DNA-based Paternity Analysis in Multi-bull Breeding Programs on Beef Cattle Operations in Western Canada

  •  Stacey Jo Domolewski    
  •  Crystal Ketel    
  •  Kathy Larson    
  •  Leigh Marquess    
  •  Daalkhaijav Damiran    
  •  Mika Asai-Coakwell    
  •  Herbert Lardner    


A 3-yr study was conducted to evaluate deoxyribonucleic acid (DNA)-based paternity analysis on commercial beef ranches managing multi-bull breeding systems. Five commercial ranches in central Saskatchewan Canada participated in the study with a total of 22 breeding groups. All bulls (n = 75) and calves (n = 2243) were sampled to determine parentage. Number of calves sired per bull ranged from 1 to 87 (23 ± 15.9). The value of a calculated index of bull prolificacy (BPI) ranged from 0.05 to 3.83. Older bulls had a BPI averaging 1.10, 2-yr old bulls 1.00, and yearling bulls 0.76 (p > 0.05). Strong positive (r = 0.93, n = 74, p = 0.01) correlation was observed between total calves born per bull and calves born in the first 21 days BPI, between total calves born per bull and calves born in week-3 BPI (r = 0.69, n = 74, p = 0.01). Bull age was shown to play a significant role when determining prolificacy, with older bulls siring more calves than younger bulls. Bull number per breeding group influenced the number of calves sired. As number of bulls per breeding group increased so did the variation in the number of calves sired by each bull. Conducting DNA parentage testing only on calves born in the first 21 d or in week 3 of the calving season may provide an opportunity to decrease costs and turn-around time for laboratory results and decisions made, prior to the next breeding season.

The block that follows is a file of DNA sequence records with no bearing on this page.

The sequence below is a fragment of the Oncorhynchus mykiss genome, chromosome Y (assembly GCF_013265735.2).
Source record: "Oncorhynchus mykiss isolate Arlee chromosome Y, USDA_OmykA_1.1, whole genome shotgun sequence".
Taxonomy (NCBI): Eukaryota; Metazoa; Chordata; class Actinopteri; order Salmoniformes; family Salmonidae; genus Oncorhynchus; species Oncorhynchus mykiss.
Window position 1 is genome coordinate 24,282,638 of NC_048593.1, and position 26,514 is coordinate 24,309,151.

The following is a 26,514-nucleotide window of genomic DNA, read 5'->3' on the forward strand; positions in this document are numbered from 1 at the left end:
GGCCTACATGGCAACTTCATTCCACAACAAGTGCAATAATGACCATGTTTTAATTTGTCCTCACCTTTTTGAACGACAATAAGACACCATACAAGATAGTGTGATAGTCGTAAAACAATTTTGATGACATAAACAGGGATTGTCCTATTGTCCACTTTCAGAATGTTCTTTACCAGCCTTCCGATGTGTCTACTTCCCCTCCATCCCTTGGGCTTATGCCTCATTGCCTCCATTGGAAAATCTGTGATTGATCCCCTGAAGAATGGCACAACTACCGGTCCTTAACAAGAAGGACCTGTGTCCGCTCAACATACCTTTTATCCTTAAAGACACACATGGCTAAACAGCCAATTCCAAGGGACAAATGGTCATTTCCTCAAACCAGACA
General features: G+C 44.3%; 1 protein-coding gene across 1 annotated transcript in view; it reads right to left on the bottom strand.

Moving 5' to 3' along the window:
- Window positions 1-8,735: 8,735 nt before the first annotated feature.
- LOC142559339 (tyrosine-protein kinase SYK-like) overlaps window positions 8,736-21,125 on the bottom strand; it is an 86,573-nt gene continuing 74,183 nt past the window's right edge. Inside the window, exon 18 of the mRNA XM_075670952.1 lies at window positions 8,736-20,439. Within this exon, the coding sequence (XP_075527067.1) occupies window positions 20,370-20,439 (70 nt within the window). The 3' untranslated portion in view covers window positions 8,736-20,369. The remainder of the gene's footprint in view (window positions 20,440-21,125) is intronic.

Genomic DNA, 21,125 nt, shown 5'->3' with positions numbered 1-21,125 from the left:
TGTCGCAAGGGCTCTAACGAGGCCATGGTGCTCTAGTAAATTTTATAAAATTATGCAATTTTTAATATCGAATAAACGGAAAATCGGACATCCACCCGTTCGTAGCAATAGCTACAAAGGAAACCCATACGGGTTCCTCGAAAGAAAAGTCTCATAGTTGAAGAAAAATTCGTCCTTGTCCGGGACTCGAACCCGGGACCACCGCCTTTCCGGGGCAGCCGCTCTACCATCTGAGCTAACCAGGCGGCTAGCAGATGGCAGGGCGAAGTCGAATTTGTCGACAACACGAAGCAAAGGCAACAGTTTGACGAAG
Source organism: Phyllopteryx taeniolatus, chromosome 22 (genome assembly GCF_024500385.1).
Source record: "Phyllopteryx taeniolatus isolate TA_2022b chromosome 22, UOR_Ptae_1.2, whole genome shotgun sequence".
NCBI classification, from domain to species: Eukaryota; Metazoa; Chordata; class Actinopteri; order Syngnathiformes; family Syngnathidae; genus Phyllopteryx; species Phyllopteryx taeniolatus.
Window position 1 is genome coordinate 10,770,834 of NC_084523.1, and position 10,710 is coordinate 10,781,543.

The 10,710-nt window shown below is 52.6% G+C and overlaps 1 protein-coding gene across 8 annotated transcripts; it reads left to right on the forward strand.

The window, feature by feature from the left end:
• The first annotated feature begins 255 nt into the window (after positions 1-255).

This work is licensed under a Creative Commons Attribution 4.0 License.